Wednesday, June 11, 2008

Get Rid of Your Clothes Dryer... AND Your Clothesline

Whooee! Well friends an' foes, I was just readin' about a new washin' machine that's just comin' on the market over in Merrie Olde Englande. The newfangled outfit uses a cup of water for each load of laundry and the clothes come out dry. No dryer. No clothesline. Hardly any water.

The Three R's are Reduce, Re-use and Recycle. They're listed in order of efficacy. By not needin' a whole appliance, the dryer, we're reducin'. By usin' a paltry cup of water per load, we're reducin'. Clothes dryers are big energy hogs so we're reducin' how much we use. Dryers are big and heavy and get delivered to stores and end-users by truck. We're reducin' the amount of freight on the roads and the amount of fuel bein' burned delivering dryers. These outfits don't use much detergent, neither, so we're reducin' there, too. When we don't use water, we don't need to run used water through sewage treatment plants.

Of course, nuthin's as simple as it might seem. These machines use 40 lbs of plastic chips to pound the clothes clean. After about 6 months, the chips need to be replaced. Unless there's some dang good recyclin' or re-usin' plan for that plastic, the benefits may be outweighed. I reckon it might depend on how easily accessible the water is. In drought-stricken and arid regions, it still sounds like a winner. Maybe they can make the plastic chips from recycled plastic bags or water bottles.

Here's a Reuters article about the (almost) waterless washin' machines.



leftdog said...

Amazing! The old saying, 'necessity is the mother of invention' certainly applies here AND should be the slogan that the corporate world reflects on to find further innovations.

Thanks for this!

The Mound of Sound said...

Look, don't go screwing up a good thing. Climate change is going to bring drought to those blue eyed Sheiks next door and we're getting ready to sell them water at, say, $1.45 per litre (price of regular here today). Anything that cuts down on their water consumption could cost us money - and the chance to recoup what they stole from us through their pillaging.

Jennifer Smith said...

Don't look at me. I go to a laundromat that uses solar heated water. So there - phthhhpt!

(and I'd love to use a clothes line but my tree ate it)

sassy said...

A very small number of washers have what is called a "suds-saver", which can reduce water consumption with no noticeable degradation in cleaning ability. It's been around for decades but has unfortunately lost popularity.

Here's how it works: "Suds-saver" allows you to actually save wash water and re-use it for a second (or even third) load of clothes. The final rinse water (cold) is always new & clean for each load. A good strategy with "suds-saver": do a first load of less soiled, lighter colored laundry that needs warmest water - bed sheets, towels, etc. - then save the wash water & re-use it for further loads of progressively dirtier, darker, colored laundry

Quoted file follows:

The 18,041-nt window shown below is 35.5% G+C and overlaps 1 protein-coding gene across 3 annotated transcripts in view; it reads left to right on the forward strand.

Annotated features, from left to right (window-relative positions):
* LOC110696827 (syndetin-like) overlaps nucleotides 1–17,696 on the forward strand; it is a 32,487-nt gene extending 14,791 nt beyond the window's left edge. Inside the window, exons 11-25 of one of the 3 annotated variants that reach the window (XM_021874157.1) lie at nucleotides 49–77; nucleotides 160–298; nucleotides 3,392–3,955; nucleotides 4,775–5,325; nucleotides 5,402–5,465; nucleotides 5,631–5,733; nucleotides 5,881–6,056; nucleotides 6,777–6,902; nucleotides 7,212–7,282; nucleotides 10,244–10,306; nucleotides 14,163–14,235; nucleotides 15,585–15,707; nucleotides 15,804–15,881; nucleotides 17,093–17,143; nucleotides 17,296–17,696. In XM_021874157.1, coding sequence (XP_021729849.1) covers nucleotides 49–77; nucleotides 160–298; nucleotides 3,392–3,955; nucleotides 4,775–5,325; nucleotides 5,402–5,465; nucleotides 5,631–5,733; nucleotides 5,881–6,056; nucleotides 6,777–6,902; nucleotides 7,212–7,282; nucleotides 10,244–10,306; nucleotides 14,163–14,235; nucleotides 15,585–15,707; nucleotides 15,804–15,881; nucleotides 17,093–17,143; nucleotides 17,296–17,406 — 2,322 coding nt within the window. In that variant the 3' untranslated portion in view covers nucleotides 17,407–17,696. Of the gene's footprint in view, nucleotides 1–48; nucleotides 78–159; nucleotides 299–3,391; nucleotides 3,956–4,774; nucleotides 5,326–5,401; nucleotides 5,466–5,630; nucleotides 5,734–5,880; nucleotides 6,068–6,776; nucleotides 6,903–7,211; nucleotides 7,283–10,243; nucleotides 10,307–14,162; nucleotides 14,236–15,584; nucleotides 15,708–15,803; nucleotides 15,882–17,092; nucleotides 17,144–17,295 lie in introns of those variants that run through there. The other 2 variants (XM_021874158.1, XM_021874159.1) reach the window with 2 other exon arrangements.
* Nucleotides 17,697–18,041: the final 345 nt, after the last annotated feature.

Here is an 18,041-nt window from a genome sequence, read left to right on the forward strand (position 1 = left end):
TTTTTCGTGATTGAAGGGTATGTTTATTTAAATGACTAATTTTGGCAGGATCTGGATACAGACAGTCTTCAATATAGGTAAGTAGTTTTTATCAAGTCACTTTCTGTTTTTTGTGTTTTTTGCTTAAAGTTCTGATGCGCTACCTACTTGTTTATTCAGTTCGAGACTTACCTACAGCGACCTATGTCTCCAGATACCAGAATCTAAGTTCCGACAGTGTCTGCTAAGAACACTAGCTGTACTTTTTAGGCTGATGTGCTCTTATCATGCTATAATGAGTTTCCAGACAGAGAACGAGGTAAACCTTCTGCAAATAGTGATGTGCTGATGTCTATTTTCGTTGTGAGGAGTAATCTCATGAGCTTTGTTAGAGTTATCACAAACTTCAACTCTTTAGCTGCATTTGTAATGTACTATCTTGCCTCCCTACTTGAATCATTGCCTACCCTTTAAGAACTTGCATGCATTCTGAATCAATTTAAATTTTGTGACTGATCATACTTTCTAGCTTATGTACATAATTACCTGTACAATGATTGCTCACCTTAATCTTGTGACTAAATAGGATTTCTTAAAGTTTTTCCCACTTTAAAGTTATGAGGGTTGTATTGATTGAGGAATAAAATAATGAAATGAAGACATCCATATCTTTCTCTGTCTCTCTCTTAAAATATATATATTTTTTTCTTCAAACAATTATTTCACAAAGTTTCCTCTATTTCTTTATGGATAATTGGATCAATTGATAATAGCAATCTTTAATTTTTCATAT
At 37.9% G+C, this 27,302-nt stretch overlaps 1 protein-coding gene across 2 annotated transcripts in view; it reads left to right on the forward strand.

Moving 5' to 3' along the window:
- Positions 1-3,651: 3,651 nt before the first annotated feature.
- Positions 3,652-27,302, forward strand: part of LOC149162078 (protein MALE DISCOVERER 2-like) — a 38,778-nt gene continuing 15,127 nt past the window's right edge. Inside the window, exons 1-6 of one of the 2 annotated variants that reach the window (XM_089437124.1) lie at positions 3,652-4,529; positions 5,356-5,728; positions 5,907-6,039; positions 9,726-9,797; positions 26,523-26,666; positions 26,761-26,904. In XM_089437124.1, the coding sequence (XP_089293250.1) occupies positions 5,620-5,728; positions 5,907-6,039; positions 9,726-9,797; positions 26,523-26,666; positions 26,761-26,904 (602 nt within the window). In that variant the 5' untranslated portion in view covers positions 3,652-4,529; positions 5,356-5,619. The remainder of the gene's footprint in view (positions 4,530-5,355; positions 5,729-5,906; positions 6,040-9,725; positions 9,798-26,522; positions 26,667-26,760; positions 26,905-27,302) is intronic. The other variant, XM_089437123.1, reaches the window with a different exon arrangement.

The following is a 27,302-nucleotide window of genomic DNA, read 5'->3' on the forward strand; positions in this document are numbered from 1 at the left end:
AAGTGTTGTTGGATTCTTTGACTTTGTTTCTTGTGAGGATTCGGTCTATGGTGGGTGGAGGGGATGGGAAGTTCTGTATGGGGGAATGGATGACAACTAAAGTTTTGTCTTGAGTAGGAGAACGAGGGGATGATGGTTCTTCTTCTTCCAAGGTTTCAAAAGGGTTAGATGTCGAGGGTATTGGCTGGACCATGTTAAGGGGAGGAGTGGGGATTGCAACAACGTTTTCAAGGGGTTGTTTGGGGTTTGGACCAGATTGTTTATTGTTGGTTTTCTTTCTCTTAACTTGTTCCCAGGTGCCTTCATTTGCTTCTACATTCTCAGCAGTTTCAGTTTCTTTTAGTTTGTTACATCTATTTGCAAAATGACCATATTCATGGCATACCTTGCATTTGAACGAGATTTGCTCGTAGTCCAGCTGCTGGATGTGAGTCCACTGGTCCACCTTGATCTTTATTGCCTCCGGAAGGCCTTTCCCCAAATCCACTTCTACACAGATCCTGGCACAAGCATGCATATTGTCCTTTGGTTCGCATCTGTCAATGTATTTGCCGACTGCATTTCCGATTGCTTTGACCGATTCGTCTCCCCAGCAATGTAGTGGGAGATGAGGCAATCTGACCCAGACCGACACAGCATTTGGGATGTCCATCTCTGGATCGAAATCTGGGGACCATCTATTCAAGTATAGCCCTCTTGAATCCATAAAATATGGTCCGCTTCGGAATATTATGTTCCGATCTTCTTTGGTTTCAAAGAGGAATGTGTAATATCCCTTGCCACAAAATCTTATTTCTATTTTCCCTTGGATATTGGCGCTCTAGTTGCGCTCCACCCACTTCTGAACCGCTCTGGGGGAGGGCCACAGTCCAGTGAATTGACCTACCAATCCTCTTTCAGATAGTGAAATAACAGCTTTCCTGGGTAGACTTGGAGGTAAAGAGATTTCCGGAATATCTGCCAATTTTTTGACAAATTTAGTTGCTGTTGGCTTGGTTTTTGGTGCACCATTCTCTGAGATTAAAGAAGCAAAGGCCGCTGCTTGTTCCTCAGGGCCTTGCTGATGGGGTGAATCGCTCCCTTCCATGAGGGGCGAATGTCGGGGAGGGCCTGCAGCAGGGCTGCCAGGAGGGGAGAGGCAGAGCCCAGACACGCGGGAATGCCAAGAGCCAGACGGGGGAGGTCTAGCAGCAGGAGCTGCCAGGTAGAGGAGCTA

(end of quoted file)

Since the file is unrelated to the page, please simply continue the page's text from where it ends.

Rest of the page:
-- work jeans, muddy clothes, throw-rugs, etc.

Clotheslines - there is nothing like the scent of clothes that have been hung out to dry (unless you reside in a big dirty-air city. Sunlight is also a natural germ killer and a good whitener.

I don't have access to either of the above, but do put laundry through a second spin cycle, to cut down on drying time.

JimBobby said...

Whooee! Thankee fer them comments, fellers an' gals. Sassy, I had an old washer that had a suds-saver feature. I ain't sure it's available on new machines. It requires a laundry tub. Many new homes and retrofitted older homes simply have a direct drain for the soapy water to go into. It's a good idea but it doesn't work everywhere.

I use a clothesline most of the year. If it's a rainy day, I hold off doin' laundry. In the dead of winter, I admit to occasional dryer use. The dryer heat is recycled into the home and that means the furnace works a little less when the dryer's on. Humidifier, too. I use only cold water for washin' and buy concentrated, "eco-friendly" liquid detergent. I try to cram as big a load as the machine will handle and never do a machine wash for a few items.

Even with doing all we can, conventional washing machines use many gallons of water. This new idea that uses only a cup will probably be a big hit in Saudi Arabia and Atlanta, Georgia.


Clotheslinemaster said...

Well they do recycle those PET bottles and make ink cartiges and roof tiles shingles. What I found interesting is that same company recycles nylon and supplies a manufacturer of an automated clothesline. Hey, this mechanical marvel is fast at hanging and offloading laundry. There is no touching the clothespins either. See search for cordoclip. or

Anonymous said...

Hmmm, is this an English technology? Based on past experience of UK devices, would not the service visits for this machine outweigh any savings in energy? Perhaps if it could be made in Japan, or Korea....